“If we got the co-copy right we could sue Facebook and Google for violating copyright but Gray won’t do it,” Parker explained. “We don’t know why and they refuse to talk to us. We’ve been trying to get Gray to do the right and decent thing for two years and they not only will refuse, they won’t tell us why. You would think that we at least would deserve an answer.”
Gray Television denied Parker's allegations and said said it had previously offered the Parker family a license via the HONR Network. The network, established by Sandy Hook parent Lenny Pozner, is a non-profit group that advocates for families of crime victims against online harassment and abuse.
“Gray provided the HONR Network a license years ago so that it could do what Mr. Parker claimed to seek – flagging for removal any use of our copyrighted video for non-news purposes,” Kevin Latek, executive vice president of Gray Television, told Oxygen.com in a statement. “Rather than work through the HONR Network to effectuate needed take-downs, Mr. Parker invented the false narrative that Gray Television somehow profits from the unauthorized distribution of its content, which is patently untrue.”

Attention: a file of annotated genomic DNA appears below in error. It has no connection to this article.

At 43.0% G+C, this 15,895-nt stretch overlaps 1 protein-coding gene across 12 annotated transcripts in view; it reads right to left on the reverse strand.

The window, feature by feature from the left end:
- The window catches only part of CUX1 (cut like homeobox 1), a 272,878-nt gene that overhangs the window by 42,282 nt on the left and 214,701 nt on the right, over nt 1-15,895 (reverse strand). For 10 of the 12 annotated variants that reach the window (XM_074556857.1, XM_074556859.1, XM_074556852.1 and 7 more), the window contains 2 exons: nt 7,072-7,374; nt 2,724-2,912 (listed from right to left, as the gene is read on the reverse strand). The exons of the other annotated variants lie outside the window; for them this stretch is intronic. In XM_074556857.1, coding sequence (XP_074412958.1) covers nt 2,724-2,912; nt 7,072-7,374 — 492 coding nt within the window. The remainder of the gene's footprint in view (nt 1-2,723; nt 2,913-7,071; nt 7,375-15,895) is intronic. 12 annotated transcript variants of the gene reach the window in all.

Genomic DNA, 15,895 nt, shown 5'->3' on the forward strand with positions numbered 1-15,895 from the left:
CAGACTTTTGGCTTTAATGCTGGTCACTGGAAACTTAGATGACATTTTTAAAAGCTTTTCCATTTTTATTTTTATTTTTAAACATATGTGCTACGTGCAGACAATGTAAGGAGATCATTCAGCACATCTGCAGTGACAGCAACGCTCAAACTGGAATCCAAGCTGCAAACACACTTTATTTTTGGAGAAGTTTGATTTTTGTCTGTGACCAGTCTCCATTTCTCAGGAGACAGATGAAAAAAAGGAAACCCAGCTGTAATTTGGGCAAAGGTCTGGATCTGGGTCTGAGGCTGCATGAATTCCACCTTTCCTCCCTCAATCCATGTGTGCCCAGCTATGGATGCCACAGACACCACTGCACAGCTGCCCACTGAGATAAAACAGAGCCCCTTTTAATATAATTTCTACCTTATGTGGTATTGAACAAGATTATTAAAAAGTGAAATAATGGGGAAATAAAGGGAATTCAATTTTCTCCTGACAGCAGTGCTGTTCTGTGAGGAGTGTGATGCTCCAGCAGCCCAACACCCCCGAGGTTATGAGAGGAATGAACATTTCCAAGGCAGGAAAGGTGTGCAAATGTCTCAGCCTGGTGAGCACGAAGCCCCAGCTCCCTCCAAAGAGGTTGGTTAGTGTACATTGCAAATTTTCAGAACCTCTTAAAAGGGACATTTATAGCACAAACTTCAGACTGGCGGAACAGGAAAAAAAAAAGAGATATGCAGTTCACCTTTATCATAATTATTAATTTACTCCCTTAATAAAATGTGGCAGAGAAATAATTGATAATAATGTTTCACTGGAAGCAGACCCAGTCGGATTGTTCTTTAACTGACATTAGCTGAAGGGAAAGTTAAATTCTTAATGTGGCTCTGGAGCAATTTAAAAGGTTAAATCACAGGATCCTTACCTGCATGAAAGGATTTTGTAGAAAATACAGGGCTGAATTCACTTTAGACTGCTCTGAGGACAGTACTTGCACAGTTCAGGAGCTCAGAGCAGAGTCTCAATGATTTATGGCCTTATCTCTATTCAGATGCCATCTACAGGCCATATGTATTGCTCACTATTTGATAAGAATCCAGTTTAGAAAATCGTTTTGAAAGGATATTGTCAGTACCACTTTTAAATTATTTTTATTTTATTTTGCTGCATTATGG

The broadcaster also cast doubt on the family’s current quest to sue social media giants by creating an NFT.
“As to the issue of the NFT, Gray has never been asked for permission to create an NFT using our copyrighted content,” Latek added. “While we have provided usage licenses to third parties, those usage licenses do not and never have allowed them to turn our content into NFTs and, in any event, Gray has never entered into a usage or any other copyright license agreement with Mr. Parker.”
However, even if Parker's creation of the NFT using their copyrighted content is successful, Gray noted to the New York Post that it wouldn't stop the proliferation of the killer's own, separate video